If at first you don't succeed...

Despite your best intentions, sometimes the first plantings of spring don't turn out quite right.
So you experimented with a new veggie. The seed pack had a really beautiful illustration. It looked so delicious. You imagined plucking its goodness fresh from the garden, straight onto a candlelit dinner plate.
Six weeks later...you can't even remember its name.
Forgive yourself.
Time to put that spring fling behind you and get back to basics.
Related Hometalk posts:
Fastest way to plant a raised garden bed: http://www.hometalk.com/1210210/fastest-way-to-plant-a-raised-garden-bed
How to turn your garden into edible art: http://www.hometalk.com/1085682/raised-garden-bed-organic-salad-table-2012
Most important: Have fun! It will grow again.
The garden is healthy but a bit uneven. Some seeds failed to germinate while there is a mystery veggie(s) front and center getting out of control.
Seek out and harvest early spring crops like radishes. They are easily replanted.
Inspect known entities that seem to be in good condition. This lettuce is a keeper.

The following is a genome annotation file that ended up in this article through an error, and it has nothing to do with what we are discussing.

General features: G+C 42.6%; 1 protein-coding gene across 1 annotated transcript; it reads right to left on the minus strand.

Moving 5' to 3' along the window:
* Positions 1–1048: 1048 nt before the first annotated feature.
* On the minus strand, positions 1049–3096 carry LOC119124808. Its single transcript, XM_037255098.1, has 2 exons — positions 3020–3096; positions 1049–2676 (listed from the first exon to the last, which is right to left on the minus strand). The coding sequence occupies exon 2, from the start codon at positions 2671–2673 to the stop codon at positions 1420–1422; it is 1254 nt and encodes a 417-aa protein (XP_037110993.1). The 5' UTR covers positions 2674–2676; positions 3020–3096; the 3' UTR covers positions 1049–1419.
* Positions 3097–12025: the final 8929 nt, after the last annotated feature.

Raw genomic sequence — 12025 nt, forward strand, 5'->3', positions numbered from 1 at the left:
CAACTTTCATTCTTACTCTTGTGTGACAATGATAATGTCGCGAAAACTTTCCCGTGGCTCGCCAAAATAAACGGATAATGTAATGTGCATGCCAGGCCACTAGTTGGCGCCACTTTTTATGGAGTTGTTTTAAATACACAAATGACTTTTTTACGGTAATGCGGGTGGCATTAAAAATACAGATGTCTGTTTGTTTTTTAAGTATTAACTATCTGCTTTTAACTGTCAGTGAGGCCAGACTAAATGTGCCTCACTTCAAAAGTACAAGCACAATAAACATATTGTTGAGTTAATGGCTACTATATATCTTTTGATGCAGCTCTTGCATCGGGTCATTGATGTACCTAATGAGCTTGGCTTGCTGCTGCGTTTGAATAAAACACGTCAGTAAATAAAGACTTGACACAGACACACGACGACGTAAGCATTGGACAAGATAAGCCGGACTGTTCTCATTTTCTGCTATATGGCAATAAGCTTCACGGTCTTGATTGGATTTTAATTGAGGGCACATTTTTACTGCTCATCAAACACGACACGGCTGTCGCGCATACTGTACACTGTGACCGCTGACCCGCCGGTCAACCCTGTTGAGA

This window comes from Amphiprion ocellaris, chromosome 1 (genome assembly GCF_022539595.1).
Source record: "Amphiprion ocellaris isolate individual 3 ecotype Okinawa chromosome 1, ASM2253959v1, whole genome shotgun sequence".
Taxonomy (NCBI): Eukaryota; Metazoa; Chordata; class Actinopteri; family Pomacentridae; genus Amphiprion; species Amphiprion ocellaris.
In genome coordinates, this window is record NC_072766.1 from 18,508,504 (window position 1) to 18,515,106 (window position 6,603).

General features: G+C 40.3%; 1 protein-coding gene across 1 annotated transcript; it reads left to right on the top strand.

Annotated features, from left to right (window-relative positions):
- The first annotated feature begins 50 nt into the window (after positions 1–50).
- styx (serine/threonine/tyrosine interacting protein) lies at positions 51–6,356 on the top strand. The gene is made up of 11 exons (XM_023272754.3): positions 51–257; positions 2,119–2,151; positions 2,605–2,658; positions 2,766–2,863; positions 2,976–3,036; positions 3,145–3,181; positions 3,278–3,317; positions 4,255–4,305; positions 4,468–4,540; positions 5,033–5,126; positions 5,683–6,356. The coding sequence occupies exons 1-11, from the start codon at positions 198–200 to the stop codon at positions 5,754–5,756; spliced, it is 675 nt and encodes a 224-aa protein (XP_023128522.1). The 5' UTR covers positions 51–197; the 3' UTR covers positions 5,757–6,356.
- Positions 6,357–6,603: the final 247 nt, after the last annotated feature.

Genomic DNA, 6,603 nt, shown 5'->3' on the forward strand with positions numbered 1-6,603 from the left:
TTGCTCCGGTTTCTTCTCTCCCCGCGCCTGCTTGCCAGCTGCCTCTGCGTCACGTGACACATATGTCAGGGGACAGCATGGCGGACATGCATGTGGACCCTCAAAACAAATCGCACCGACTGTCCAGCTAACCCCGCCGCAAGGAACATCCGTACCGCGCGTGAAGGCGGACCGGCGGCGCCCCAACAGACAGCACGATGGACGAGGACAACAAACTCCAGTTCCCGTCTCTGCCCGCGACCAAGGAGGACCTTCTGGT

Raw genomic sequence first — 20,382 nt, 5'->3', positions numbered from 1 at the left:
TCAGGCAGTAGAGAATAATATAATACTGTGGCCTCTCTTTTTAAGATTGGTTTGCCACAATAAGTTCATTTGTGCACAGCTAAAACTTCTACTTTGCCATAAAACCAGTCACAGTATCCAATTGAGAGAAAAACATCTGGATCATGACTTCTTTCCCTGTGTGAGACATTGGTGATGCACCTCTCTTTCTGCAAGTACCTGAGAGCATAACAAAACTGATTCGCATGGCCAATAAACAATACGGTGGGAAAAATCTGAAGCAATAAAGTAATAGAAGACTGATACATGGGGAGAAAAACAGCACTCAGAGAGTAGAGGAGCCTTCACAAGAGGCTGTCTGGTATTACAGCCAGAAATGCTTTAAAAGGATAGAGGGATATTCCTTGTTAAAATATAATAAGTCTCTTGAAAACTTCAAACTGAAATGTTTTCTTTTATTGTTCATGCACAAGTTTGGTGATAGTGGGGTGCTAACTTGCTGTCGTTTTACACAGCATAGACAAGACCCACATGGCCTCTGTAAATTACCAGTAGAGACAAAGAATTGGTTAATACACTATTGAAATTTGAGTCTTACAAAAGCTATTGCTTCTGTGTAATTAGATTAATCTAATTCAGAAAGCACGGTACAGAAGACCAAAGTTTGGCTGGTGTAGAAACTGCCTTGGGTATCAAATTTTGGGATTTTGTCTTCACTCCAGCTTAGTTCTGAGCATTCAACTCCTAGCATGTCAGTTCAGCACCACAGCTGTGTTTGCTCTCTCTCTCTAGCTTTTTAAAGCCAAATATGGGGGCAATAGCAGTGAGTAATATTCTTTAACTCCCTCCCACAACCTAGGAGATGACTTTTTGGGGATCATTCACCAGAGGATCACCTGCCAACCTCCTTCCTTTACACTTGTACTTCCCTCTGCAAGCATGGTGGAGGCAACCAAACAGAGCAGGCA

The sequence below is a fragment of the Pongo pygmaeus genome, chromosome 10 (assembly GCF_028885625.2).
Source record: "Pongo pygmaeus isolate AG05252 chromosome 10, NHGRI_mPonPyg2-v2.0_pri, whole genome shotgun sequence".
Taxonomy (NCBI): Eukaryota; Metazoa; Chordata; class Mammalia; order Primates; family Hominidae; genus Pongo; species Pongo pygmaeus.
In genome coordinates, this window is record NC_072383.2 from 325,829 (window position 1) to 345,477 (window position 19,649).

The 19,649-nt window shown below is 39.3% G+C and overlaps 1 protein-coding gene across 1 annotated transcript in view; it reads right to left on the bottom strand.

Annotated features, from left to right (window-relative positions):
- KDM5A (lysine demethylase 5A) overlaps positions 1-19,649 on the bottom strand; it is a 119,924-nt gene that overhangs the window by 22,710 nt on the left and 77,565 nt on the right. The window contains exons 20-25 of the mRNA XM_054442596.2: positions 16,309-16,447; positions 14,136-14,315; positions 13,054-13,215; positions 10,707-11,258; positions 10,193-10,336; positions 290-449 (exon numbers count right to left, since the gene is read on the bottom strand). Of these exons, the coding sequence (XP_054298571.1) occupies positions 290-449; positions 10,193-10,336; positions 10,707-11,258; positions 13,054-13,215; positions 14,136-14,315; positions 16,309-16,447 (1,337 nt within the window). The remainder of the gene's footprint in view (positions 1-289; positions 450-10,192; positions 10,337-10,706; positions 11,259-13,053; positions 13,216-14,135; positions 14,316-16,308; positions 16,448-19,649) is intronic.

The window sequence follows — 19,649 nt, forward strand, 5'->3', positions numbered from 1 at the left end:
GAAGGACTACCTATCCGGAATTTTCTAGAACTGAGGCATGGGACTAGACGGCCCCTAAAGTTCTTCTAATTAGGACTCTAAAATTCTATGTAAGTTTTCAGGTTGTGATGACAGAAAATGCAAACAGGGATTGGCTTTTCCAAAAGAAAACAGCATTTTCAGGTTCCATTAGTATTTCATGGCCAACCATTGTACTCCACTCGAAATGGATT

Harvest all edible greens. Clean and store them. Let that mystery veggie get promoted to a "field greens" salad mix.
Check the soil. Did you use too much or too little fertilizer the first time around? Any pests or defects?
Prepare the beds to be replanted.
Using a grid plan makes it easy to replace small sections of the garden without disturbing thriving plants.
There is no pressure to plant exotics the second time around. See what has been proven to work in your garden and build upon it.
We had a tasty crop of baby spinach beside a spot that failed to thrive. This time around, I'm planting double the spinach.
As long as your soil is healthy, it doesn't matter what went wrong the first time around. Each replanted square is a chance to start over.
In a hurry? See our previous post on the fastest way to plant a raised bed.

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2 of 25 comments
  • Kelly S
    on May 7, 2013

    I ended up not planting the beans because we are having a warm spell 50-80 for a week then it will be back to much cooler 35-60 for a while.

  • Jane
    on May 11, 2013

    I have read, not done this, but some experienced gardeners have a meat thermometer for which they use to establish the TEMPERATURE of dirt. Place the thermometer in the dirt. If it reaches 60 it is okay to plant. If it were me I would check a couple of days to make sure. I have gardened for at least 60 years. My father took the produce from his garden, all 11 acres, to the Ypsilanti Farmers Market. I helped him until I left for college.

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